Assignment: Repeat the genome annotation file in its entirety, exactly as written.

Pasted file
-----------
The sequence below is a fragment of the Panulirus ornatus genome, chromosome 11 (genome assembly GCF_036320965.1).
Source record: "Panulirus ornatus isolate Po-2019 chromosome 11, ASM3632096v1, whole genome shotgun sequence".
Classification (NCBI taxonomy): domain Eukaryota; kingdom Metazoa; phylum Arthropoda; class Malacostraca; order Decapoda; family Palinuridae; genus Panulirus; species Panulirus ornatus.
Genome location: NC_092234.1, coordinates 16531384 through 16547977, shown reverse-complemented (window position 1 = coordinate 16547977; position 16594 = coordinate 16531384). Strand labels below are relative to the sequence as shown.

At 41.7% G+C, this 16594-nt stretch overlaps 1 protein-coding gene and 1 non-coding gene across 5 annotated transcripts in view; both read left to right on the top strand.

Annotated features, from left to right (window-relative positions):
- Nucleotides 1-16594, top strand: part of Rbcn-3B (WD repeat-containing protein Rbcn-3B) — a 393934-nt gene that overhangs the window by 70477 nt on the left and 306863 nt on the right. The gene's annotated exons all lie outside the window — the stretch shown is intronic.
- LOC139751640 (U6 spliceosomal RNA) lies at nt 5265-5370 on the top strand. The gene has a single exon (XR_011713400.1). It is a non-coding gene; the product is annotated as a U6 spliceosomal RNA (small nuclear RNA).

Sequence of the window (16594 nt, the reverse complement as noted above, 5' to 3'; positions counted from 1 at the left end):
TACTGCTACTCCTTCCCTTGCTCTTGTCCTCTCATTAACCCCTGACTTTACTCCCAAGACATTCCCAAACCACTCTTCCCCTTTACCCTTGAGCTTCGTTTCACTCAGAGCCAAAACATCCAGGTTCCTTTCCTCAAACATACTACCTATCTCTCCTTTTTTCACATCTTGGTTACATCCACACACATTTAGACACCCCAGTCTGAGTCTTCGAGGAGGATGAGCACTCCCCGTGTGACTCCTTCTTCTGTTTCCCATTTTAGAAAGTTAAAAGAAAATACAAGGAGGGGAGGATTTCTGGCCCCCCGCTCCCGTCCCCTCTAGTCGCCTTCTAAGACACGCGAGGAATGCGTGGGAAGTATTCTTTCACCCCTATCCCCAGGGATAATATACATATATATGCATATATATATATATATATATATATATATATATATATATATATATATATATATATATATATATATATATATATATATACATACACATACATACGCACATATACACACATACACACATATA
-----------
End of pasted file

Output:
The sequence below is a fragment of the Panulirus ornatus genome, chromosome 11 (genome assembly GCF_036320965.1).
Source record: "Panulirus ornatus isolate Po-2019 chromosome 11, ASM3632096v1, whole genome shotgun sequence".
Classification (NCBI taxonomy): domain Eukaryota; kingdom Metazoa; phylum Arthropoda; class Malacostraca; order Decapoda; family Palinuridae; genus Panulirus; species Panulirus ornatus.
Genome location: NC_092234.1, coordinates 16531384 through 16547977, shown reverse-complemented (window position 1 = coordinate 16547977; position 16594 = coordinate 16531384). Strand labels below are relative to the sequence as shown.

At 41.7% G+C, this 16594-nt stretch overlaps 1 protein-coding gene and 1 non-coding gene across 5 annotated transcripts in view; both read left to right on the top strand.

Annotated features, from left to right (window-relative positions):
- Nucleotides 1-16594, top strand: part of Rbcn-3B (WD repeat-containing protein Rbcn-3B) — a 393934-nt gene that overhangs the window by 70477 nt on the left and 306863 nt on the right. The gene's annotated exons all lie outside the window — the stretch shown is intronic.
- LOC139751640 (U6 spliceosomal RNA) lies at nt 5265-5370 on the top strand. The gene has a single exon (XR_011713400.1). It is a non-coding gene; the product is annotated as a U6 spliceosomal RNA (small nuclear RNA).

Sequence of the window (16594 nt, the reverse complement as noted above, 5' to 3'; positions counted from 1 at the left end):
TACTGCTACTCCTTCCCTTGCTCTTGTCCTCTCATTAACCCCTGACTTTACTCCCAAGACATTCCCAAACCACTCTTCCCCTTTACCCTTGAGCTTCGTTTCACTCAGAGCCAAAACATCCAGGTTCCTTTCCTCAAACATACTACCTATCTCTCCTTTTTTCACATCTTGGTTACATCCACACACATTTAGACACCCCAGTCTGAGTCTTCGAGGAGGATGAGCACTCCCCGTGTGACTCCTTCTTCTGTTTCCCATTTTAGAAAGTTAAAAGAAAATACAAGGAGGGGAGGATTTCTGGCCCCCCGCTCCCGTCCCCTCTAGTCGCCTTCTAAGACACGCGAGGAATGCGTGGGAAGTATTCTTTCACCCCTATCCCCAGGGATAATATACATATATATGCATATATATATATATATATATATATATATATATATATATATATATATATATATATATATATATATATATATATATATACATACACATACATACGCACATATACACACATACACACATATA